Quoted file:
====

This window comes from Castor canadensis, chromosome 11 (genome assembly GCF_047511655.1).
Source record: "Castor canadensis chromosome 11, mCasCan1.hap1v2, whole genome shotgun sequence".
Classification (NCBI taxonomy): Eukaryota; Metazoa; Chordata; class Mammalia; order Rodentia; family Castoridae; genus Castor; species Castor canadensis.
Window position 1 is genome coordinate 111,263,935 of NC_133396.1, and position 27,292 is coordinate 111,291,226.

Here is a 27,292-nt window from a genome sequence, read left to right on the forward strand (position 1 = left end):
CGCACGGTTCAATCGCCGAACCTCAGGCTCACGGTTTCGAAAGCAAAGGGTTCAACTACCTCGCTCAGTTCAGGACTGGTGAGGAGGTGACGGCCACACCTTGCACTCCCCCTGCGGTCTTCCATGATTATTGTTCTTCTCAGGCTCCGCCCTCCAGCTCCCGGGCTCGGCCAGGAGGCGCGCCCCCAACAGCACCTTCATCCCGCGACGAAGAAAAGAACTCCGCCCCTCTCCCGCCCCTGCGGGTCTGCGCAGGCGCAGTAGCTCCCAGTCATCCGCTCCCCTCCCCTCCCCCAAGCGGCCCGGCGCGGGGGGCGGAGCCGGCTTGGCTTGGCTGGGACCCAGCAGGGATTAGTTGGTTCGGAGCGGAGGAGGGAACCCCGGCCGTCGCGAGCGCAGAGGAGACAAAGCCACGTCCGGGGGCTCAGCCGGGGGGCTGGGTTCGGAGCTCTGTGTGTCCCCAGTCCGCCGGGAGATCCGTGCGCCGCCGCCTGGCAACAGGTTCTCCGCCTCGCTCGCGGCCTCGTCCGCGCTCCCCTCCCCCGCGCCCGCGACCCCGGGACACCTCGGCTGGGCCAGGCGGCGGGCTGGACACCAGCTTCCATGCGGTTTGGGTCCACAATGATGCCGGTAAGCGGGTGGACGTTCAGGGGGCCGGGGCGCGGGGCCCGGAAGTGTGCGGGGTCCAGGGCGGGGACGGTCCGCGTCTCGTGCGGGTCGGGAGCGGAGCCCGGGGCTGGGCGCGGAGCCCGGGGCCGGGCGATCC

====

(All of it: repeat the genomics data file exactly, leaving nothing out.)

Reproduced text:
This window comes from Castor canadensis, chromosome 11 (genome assembly GCF_047511655.1).
Source record: "Castor canadensis chromosome 11, mCasCan1.hap1v2, whole genome shotgun sequence".
Classification (NCBI taxonomy): Eukaryota; Metazoa; Chordata; class Mammalia; order Rodentia; family Castoridae; genus Castor; species Castor canadensis.
Window position 1 is genome coordinate 111,263,935 of NC_133396.1, and position 27,292 is coordinate 111,291,226.

Here is a 27,292-nt window from a genome sequence, read left to right on the forward strand (position 1 = left end):
CGCACGGTTCAATCGCCGAACCTCAGGCTCACGGTTTCGAAAGCAAAGGGTTCAACTACCTCGCTCAGTTCAGGACTGGTGAGGAGGTGACGGCCACACCTTGCACTCCCCCTGCGGTCTTCCATGATTATTGTTCTTCTCAGGCTCCGCCCTCCAGCTCCCGGGCTCGGCCAGGAGGCGCGCCCCCAACAGCACCTTCATCCCGCGACGAAGAAAAGAACTCCGCCCCTCTCCCGCCCCTGCGGGTCTGCGCAGGCGCAGTAGCTCCCAGTCATCCGCTCCCCTCCCCTCCCCCAAGCGGCCCGGCGCGGGGGGCGGAGCCGGCTTGGCTTGGCTGGGACCCAGCAGGGATTAGTTGGTTCGGAGCGGAGGAGGGAACCCCGGCCGTCGCGAGCGCAGAGGAGACAAAGCCACGTCCGGGGGCTCAGCCGGGGGGCTGGGTTCGGAGCTCTGTGTGTCCCCAGTCCGCCGGGAGATCCGTGCGCCGCCGCCTGGCAACAGGTTCTCCGCCTCGCTCGCGGCCTCGTCCGCGCTCCCCTCCCCCGCGCCCGCGACCCCGGGACACCTCGGCTGGGCCAGGCGGCGGGCTGGACACCAGCTTCCATGCGGTTTGGGTCCACAATGATGCCGGTAAGCGGGTGGACGTTCAGGGGGCCGGGGCGCGGGGCCCGGAAGTGTGCGGGGTCCAGGGCGGGGACGGTCCGCGTCTCGTGCGGGTCGGGAGCGGAGCCCGGGGCTGGGCGCGGAGCCCGGGGCCGGGCGATCC